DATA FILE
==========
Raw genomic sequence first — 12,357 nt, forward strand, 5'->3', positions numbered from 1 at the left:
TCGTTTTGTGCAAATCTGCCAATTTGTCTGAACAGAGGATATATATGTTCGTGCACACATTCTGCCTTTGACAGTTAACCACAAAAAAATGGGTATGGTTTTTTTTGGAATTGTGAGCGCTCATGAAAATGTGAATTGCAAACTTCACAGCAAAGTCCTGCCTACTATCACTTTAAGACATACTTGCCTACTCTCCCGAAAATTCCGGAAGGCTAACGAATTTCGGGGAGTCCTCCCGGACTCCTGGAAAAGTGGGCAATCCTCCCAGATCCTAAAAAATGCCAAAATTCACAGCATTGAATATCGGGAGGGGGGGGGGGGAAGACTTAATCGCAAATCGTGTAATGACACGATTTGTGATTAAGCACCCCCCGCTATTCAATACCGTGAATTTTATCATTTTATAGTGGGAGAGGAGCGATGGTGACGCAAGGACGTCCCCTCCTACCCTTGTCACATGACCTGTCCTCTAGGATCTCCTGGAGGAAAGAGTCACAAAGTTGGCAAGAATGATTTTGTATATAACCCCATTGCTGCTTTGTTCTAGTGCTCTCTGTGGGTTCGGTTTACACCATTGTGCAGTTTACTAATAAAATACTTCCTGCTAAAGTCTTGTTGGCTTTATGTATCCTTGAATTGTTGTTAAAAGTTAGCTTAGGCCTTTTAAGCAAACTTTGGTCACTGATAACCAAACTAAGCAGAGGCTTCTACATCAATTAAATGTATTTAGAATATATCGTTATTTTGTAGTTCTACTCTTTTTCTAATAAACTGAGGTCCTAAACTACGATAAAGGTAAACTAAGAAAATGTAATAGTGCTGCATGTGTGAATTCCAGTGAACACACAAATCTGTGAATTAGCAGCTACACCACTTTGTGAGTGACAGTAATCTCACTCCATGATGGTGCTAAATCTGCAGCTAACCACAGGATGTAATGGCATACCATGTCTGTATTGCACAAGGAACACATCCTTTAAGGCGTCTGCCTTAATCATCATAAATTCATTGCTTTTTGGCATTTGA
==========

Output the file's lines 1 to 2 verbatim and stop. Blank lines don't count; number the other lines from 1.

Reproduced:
Raw genomic sequence first — 12,357 nt, forward strand, 5'->3', positions numbered from 1 at the left:
TCGTTTTGTGCAAATCTGCCAATTTGTCTGAACAGAGGATATATATGTTCGTGCACACATTCTGCCTTTGACAGTTAACCACAAAAAAATGGGTATGGTTTTTTTTGGAATTGTGAGCGCTCATGAAAATGTGAATTGCAAACTTCACAGCAAAGTCCTGCCTACTATCACTTTAAGACATACTTGCCTACTCTCCCGAAAATTCCGGAAGGCTAACGAATTTCGGGGAGTCCTCCCGGACTCCTGGAAAAGTGGGCAATCCTCCCAGATCCTAAAAAATGCCAAAATTCACAGCATTGAATATCGGGAGGGGGGGGGGGGAAGACTTAATCGCAAATCGTGTAATGACACGATTTGTGATTAAGCACCCCCCGCTATTCAATACCGTGAATTTTATCATTTTATAGTGGGAGAGGAGCGATGGTGACGCAAGGACGTCCCCTCCTACCCTTGTCACATGACCTGTCCTCTAGGATCTCCTGGAGGAAAGAGTCACAAAGTTGGCAAGAATGATTTTGTATATAACCCCATTGCTGCTTTGTTCTAGTGCTCTCTGTGGGTTCGGTTTACACCATTGTGCAGTTTACTAATAAAATACTTCCTGCTAAAGTCTTGTTGGCTTTATGTATCCTTGAATTGTTGTTAAAAGTTAGCTTAGGCCTTTTAAGCAAACTTTGGTCACTGATAACCAAACTAAGCAGAGGCTTCTACATCAATTAAATGTATTTAGAATATATCGTTATTTTGTAGTTCTACTCTTTTTCTAATAAACTGAGGTCCTAAACTACGATAAAGGTAAACTAAGAAAATGTAATAGTGCTGCATGTGTGAATTCCAGTGAACACACAAATCTGTGAATTAGCAGCTACACCACTTTGTGAGTGACAGTAATCTCACTCCATGATGGTGCTAAATCTGCAGCTAACCACAGGATGTAATGGCATACCATGTCTGTATTGCACAAGGAACACATCCTTTAAGGCGTCTGCCTTAATCATCATAAATTCATTGCTTTTTGGCATTTGA